The former city hall
that is now a historical artifacts museum.
--Thursday, 15 April 99--
The hotel was directly on the Black Sea and had a lovely view of Constanta
to the north. In the morning I took a walk around the part of the old
city near the hotel. I found Ovidiu Square which has the Romanesque former
city hall converted into a museum of classical sculpture that has been
unearthed in the area.
The square is named after Ovid, a famous Roman poet of classical times
who was exiled here by the Emperor. His obsequious letters begging permission
to return to Rome have survived to this day. I had read once that he was
exiled because of the enemies he made with his biting, satirical poems
but a local official told me that Ovid had also had an affair with the
Emperor's sister, something of which the Emperor disapproved of even more
This portion of the Black Sea has a long history of occupations. The Greeks
were followed by the Romans and much later by the Bulgarians and then
the Turks. All of these groups left evidence of their time there: a few
blocks away from Ovidiu Square, the minarets of the few remaining mosques
punctuate the sky.
One of the functioning
mosques in Constanta.
Later that day, Irina and I took the train to back to Bucharest;
we had been in Constanta for 22 hours. When we got to the city, Irina
told me that the PA system in the train station had announced that you
should not buy beer or other drinks from vendors on the train as the drinks
may be drugged and you may be robbed.
--Friday, 16 April 99--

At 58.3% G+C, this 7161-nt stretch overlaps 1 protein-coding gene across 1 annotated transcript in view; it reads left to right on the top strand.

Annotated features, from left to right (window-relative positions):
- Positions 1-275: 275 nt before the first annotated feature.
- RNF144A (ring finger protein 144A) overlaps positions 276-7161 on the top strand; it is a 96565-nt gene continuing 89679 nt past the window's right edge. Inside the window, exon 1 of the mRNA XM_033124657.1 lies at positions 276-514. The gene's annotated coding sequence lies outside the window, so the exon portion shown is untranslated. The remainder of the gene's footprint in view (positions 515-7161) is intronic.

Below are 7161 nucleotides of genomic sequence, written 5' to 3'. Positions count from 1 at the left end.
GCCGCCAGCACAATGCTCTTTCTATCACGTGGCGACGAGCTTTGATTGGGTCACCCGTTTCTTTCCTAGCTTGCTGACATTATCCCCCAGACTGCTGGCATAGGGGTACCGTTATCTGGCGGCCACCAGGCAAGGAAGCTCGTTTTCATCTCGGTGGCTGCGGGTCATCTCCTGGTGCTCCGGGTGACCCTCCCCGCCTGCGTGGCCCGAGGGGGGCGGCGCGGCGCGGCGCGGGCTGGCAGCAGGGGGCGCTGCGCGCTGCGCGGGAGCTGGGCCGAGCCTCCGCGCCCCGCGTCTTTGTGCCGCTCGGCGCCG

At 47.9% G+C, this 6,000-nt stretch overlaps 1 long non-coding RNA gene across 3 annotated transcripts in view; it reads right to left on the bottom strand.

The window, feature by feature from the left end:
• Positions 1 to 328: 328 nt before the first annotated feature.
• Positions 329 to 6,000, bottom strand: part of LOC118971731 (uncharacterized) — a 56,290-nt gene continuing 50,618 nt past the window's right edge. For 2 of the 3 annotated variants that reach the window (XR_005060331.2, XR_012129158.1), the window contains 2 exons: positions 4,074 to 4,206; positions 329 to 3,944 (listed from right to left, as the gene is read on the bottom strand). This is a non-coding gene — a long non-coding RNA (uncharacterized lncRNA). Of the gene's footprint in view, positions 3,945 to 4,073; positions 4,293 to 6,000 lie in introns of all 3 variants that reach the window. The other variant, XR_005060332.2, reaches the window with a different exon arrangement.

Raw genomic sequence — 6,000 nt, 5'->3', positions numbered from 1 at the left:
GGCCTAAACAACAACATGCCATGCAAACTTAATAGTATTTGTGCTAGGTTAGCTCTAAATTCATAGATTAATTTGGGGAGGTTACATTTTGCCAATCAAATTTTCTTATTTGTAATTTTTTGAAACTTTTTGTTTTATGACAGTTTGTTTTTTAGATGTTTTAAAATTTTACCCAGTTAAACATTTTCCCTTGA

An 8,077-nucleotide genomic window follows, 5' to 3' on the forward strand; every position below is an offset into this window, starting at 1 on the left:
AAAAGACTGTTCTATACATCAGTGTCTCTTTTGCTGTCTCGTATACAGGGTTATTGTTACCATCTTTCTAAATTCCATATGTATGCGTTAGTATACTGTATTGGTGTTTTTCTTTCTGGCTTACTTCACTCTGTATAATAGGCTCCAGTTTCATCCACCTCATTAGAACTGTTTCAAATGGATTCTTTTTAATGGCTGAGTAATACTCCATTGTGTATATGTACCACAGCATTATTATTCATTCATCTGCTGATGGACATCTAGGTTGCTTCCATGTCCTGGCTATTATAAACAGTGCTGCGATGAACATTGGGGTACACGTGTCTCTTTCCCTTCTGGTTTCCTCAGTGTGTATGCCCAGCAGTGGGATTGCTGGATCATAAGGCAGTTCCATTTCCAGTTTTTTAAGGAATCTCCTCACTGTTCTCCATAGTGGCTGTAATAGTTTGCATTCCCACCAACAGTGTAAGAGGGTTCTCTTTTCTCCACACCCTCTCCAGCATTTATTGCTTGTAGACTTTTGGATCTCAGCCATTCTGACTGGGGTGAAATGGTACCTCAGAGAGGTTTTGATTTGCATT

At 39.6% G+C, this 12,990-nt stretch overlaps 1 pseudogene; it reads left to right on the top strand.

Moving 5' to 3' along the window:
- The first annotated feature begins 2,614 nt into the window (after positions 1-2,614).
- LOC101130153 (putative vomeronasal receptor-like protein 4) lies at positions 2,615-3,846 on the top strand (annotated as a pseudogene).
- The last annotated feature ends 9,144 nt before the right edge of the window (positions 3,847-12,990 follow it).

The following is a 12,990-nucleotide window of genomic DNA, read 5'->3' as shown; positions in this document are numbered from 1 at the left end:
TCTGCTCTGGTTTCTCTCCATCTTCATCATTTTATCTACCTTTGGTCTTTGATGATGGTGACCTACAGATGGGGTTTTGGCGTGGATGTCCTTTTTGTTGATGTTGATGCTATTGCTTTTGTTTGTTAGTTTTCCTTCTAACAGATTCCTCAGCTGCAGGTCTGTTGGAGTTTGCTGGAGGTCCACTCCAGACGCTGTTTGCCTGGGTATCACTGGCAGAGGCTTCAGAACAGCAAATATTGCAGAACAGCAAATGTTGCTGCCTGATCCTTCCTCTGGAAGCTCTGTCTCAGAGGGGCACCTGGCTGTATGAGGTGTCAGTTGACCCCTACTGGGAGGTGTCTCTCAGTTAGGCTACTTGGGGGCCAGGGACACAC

Tonight a Romanian friend of mine introduced me to a Serbian student by
the name of Daniel. We talked about a lot of things but inevitably we
had a discussion of the bombing of Serbia. Daniel was very polite and
didn't become strident but he still pretty much toed the official Serbian
line: the bombing was a violation of international law, etc., etc. Once
again, there was no mention of the Kosovars. When I asked about why hundreds
of thousands of ethnic Albanians had fled Kosovo, he claimed that they
were driven out by the bombing. He simply could not believe that his country
had done anything wrong. We had to agree to disagree.
--Sunday 18 April 99--
I awoke at 7:15 am but there was no hot water. It comes on at 7 am during
the week, why not on week ends? I took a walk in Cismigiu Park and saw
a 10-year old boy sleeping on a park bench. I left some money on the bench
Then for four hours I wrote the core text for the proposal to USAID. I
wanted to meet friends for a walk in the park so I hurried myself. Enter
Murphy's Law. With 20 minutes to go, I tried to telecommunicate from my